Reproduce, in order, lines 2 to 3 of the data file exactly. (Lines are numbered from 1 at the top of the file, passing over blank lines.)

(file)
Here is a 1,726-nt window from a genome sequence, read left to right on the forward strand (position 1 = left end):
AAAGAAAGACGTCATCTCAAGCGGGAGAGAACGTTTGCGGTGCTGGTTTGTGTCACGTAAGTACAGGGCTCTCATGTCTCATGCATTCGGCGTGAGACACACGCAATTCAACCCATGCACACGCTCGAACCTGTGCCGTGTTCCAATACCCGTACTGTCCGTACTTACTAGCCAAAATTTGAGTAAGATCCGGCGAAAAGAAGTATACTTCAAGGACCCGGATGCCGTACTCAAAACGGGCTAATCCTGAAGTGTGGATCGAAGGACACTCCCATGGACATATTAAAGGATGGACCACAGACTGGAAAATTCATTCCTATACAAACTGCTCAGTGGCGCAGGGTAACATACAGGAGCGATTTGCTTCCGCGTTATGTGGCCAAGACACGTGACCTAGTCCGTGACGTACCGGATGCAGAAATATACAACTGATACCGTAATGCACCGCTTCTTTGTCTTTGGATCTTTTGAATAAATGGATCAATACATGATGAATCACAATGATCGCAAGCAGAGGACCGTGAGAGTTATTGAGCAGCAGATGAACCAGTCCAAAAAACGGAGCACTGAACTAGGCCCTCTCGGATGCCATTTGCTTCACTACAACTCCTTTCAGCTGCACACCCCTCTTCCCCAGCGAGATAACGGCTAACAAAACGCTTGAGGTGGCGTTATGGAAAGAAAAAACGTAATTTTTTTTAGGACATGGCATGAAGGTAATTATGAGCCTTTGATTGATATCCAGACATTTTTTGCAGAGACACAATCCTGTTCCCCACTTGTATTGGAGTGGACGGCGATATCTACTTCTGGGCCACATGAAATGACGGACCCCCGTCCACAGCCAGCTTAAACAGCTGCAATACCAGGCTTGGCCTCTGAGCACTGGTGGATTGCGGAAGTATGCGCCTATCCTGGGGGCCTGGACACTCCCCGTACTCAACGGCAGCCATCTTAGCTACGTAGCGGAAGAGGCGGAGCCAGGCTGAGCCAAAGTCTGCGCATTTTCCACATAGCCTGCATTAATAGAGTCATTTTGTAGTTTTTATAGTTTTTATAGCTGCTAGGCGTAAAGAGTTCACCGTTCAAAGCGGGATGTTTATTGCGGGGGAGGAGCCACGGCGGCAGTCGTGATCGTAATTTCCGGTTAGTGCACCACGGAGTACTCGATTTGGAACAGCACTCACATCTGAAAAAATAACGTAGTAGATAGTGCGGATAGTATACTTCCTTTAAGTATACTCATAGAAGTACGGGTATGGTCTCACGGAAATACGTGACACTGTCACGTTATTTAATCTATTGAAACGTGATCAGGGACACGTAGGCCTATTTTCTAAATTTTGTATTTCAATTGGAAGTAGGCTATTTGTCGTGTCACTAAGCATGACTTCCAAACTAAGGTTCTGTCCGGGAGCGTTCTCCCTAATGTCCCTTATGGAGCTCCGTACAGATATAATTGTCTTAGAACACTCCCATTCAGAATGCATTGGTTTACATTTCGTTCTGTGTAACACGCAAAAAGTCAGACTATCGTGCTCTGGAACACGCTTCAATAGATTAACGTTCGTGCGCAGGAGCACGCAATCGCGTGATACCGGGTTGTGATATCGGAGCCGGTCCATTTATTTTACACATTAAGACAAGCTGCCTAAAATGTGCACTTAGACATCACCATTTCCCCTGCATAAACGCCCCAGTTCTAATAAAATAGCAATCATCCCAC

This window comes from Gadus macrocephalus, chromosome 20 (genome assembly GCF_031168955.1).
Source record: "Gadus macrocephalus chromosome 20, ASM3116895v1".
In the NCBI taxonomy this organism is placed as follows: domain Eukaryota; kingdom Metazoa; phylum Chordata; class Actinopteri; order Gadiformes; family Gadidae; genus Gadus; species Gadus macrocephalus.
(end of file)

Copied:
AAAGAAAGACGTCATCTCAAGCGGGAGAGAACGTTTGCGGTGCTGGTTTGTGTCACGTAAGTACAGGGCTCTCATGTCTCATGCATTCGGCGTGAGACACACGCAATTCAACCCATGCACACGCTCGAACCTGTGCCGTGTTCCAATACCCGTACTGTCCGTACTTACTAGCCAAAATTTGAGTAAGATCCGGCGAAAAGAAGTATACTTCAAGGACCCGGATGCCGTACTCAAAACGGGCTAATCCTGAAGTGTGGATCGAAGGACACTCCCATGGACATATTAAAGGATGGACCACAGACTGGAAAATTCATTCCTATACAAACTGCTCAGTGGCGCAGGGTAACATACAGGAGCGATTTGCTTCCGCGTTATGTGGCCAAGACACGTGACCTAGTCCGTGACGTACCGGATGCAGAAATATACAACTGATACCGTAATGCACCGCTTCTTTGTCTTTGGATCTTTTGAATAAATGGATCAATACATGATGAATCACAATGATCGCAAGCAGAGGACCGTGAGAGTTATTGAGCAGCAGATGAACCAGTCCAAAAAACGGAGCACTGAACTAGGCCCTCTCGGATGCCATTTGCTTCACTACAACTCCTTTCAGCTGCACACCCCTCTTCCCCAGCGAGATAACGGCTAACAAAACGCTTGAGGTGGCGTTATGGAAAGAAAAAACGTAATTTTTTTTAGGACATGGCATGAAGGTAATTATGAGCCTTTGATTGATATCCAGACATTTTTTGCAGAGACACAATCCTGTTCCCCACTTGTATTGGAGTGGACGGCGATATCTACTTCTGGGCCACATGAAATGACGGACCCCCGTCCACAGCCAGCTTAAACAGCTGCAATACCAGGCTTGGCCTCTGAGCACTGGTGGATTGCGGAAGTATGCGCCTATCCTGGGGGCCTGGACACTCCCCGTACTCAACGGCAGCCATCTTAGCTACGTAGCGGAAGAGGCGGAGCCAGGCTGAGCCAAAGTCTGCGCATTTTCCACATAGCCTGCATTAATAGAGTCATTTTGTAGTTTTTATAGTTTTTATAGCTGCTAGGCGTAAAGAGTTCACCGTTCAAAGCGGGATGTTTATTGCGGGGGAGGAGCCACGGCGGCAGTCGTGATCGTAATTTCCGGTTAGTGCACCACGGAGTACTCGATTTGGAACAGCACTCACATCTGAAAAAATAACGTAGTAGATAGTGCGGATAGTATACTTCCTTTAAGTATACTCATAGAAGTACGGGTATGGTCTCACGGAAATACGTGACACTGTCACGTTATTTAATCTATTGAAACGTGATCAGGGACACGTAGGCCTATTTTCTAAATTTTGTATTTCAATTGGAAGTAGGCTATTTGTCGTGTCACTAAGCATGACTTCCAAACTAAGGTTCTGTCCGGGAGCGTTCTCCCTAATGTCCCTTATGGAGCTCCGTACAGATATAATTGTCTTAGAACACTCCCATTCAGAATGCATTGGTTTACATTTCGTTCTGTGTAACACGCAAAAAGTCAGACTATCGTGCTCTGGAACACGCTTCAATAGATTAACGTTCGTGCGCAGGAGCACGCAATCGCGTGATACCGGGTTGTGATATCGGAGCCGGTCCATTTATTTTACACATTAAGACAAGCTGCCTAAAATGTGCACTTAGACATCACCATTTCCCCTGCATAAACGCCCCAGTTCTAATAAAATAGCAATCATCCCAC

This window comes from Gadus macrocephalus, chromosome 20 (genome assembly GCF_031168955.1).